The book itself is pictorial in nature, and resembles to some degree the Book of the Heavenly Cow. There are brief captions that seem to be overwhelmed by the huge image of the sky. Nut is shown as a woman supported by the God Shu who holds her body aloft. Interestingly, in the tomb of Seti I, she is oriented correctly for the swallowing and birth of the sun, but not in the tomb of Ramesses IV. Other motifs within the scene include several sun disks, a winged scarab in front of the knees of the goddess, a vulture atop the heraldic plant of Upper Egypt behind her legs, and nest of migratory birds next to her arms. The captions on the scene are also accompanied by a longer appended text.
The book is intended to provide both a topography of the sky and an understanding of the sun's daily course. The brief captions augment this understanding and are distributed over the entire scene, describing its details as well as the actions of the sun god, the decans and other divine beings.
O. Neugebauer set out and coded the various captions within the depiction. For example, Text L provides a definition of the "far regions of the sky", that are in the primeval darkness and waters, not touched by the sun. They have no boundaries or cardinal directions. A list of decans that may originate in the Middle Kingdom are provided in Texts S through X. These captions tell us the decans work and their periodic invisibility, including their transit through the meridian. The text labeled Dd through Ff explain migratory birds and their nests.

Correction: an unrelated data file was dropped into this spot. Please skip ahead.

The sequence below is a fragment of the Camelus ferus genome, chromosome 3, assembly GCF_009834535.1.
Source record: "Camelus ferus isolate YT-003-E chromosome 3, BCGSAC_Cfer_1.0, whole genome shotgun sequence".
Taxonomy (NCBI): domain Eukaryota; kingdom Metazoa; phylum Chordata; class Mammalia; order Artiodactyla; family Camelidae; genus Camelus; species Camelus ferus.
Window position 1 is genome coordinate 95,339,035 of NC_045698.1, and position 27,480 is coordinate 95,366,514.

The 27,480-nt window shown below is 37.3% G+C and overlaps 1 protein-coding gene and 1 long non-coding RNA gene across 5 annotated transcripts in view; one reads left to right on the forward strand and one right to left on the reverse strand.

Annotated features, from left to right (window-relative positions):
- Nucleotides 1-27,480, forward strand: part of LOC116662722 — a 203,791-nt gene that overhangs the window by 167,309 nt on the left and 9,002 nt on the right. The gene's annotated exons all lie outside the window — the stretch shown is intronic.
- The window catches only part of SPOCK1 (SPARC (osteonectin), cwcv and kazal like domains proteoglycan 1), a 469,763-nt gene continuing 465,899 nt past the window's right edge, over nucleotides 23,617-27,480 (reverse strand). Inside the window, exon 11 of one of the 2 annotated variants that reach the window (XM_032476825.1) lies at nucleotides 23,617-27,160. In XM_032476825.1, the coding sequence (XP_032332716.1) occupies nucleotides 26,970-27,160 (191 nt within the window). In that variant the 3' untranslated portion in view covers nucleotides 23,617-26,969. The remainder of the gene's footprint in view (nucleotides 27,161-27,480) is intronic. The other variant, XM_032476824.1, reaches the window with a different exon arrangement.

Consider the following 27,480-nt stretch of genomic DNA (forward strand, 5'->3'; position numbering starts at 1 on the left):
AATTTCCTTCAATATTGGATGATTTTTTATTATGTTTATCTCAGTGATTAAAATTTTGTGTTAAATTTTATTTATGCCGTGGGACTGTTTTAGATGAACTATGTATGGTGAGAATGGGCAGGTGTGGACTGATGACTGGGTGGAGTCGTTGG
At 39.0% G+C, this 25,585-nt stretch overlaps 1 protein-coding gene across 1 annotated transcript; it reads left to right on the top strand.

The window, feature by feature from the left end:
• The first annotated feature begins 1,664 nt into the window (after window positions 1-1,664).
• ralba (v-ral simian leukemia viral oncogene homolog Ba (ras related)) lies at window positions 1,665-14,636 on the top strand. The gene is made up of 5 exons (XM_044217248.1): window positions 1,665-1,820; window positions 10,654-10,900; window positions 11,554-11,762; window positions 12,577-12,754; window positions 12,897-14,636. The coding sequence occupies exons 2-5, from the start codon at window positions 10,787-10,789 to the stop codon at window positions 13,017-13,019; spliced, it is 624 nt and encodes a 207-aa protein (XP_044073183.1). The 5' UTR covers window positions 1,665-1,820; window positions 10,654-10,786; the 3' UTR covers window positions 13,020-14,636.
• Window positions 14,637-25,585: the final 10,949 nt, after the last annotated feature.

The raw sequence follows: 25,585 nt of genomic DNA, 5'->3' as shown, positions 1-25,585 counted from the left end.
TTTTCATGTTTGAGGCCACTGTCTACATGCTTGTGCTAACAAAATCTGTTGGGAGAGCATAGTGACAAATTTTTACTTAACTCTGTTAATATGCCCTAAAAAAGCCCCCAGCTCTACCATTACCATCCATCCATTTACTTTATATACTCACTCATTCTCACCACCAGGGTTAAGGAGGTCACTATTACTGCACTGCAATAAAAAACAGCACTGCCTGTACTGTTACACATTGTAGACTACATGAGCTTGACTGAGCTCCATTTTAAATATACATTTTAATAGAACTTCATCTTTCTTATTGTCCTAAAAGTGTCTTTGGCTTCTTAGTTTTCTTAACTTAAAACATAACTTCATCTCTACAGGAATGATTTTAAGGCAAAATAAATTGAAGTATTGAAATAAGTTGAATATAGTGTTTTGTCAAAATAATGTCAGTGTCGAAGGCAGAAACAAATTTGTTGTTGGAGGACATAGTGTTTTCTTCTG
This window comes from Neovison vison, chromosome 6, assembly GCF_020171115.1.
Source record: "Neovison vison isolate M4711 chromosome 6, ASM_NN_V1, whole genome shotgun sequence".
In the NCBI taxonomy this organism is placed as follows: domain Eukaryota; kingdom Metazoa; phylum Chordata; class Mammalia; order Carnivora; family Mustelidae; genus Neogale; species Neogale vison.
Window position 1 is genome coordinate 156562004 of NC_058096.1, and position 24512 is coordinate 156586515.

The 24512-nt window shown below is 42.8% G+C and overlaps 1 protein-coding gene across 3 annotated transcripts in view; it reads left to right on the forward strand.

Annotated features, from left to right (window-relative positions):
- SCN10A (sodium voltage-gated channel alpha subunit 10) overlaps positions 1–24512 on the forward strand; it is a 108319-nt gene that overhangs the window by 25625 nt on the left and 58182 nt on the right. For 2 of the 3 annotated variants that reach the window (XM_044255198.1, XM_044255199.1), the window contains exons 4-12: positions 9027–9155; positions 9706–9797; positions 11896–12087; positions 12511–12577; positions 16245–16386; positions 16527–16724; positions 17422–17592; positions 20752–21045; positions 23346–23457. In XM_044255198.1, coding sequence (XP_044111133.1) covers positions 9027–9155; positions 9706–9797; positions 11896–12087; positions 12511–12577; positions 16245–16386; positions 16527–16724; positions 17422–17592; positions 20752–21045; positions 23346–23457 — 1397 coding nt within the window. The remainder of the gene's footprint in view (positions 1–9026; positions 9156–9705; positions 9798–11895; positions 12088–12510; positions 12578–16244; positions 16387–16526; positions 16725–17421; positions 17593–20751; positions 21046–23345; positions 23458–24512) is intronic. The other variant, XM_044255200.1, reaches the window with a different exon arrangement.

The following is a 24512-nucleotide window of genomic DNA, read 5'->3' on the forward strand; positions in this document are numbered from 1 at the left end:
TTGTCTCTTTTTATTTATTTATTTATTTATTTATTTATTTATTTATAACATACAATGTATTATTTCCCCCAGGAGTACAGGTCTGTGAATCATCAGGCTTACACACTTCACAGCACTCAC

In the cenotaph of Seti I at Abydos, we find a text reporting a quarrel between Geb and Nut because she is swallowing their children, the stars. The dispute is settled by their father, Shu, who advises that the Nut give birth to the stars each time so they might live.
The first version of the Book of the Night that we know of comes from the Osireion at Abydos, and only extends to the ninth hour of the night. There was a copy in the tomb (KV8) of Merneptah on the ceiling of the antechamber, but it is mostly gone now. Ramesses IV included this book next to the Book of Nut on the ceiling of his sarcophagus chamber, though only as far as the fourth hour. However, the tomb (KV9) of Ramesses VI gives us two complete copies, one on the west side of the ceiling of the sarcophagus chamber while the second version is spread out through earlier chambers Both versions are complemented by representations of the Book of the Day. We also find scenes from the book in the tomb of Ramesses IX.
In all of these instances, the book is depicted on the ceiling of the New Kingdom tombs, though at Tanis, they shifted to the walls. Osorkon II combined it with the Book of the Day, while Shoshenq III followed Seti I's version. During the Late Period, we also find extracts from the book in several tombs, including TT33, 132 and 410, along with fragments from the Nilometer at Roda. Even as late as the 30th Dynasty we may also note examples on sarcophagi, where they are combined with hours from the Amduat. There are also text from the second hour of the night found in the solar sanctuaries of Deir el-Bahri, Medinet Habu and Karnak.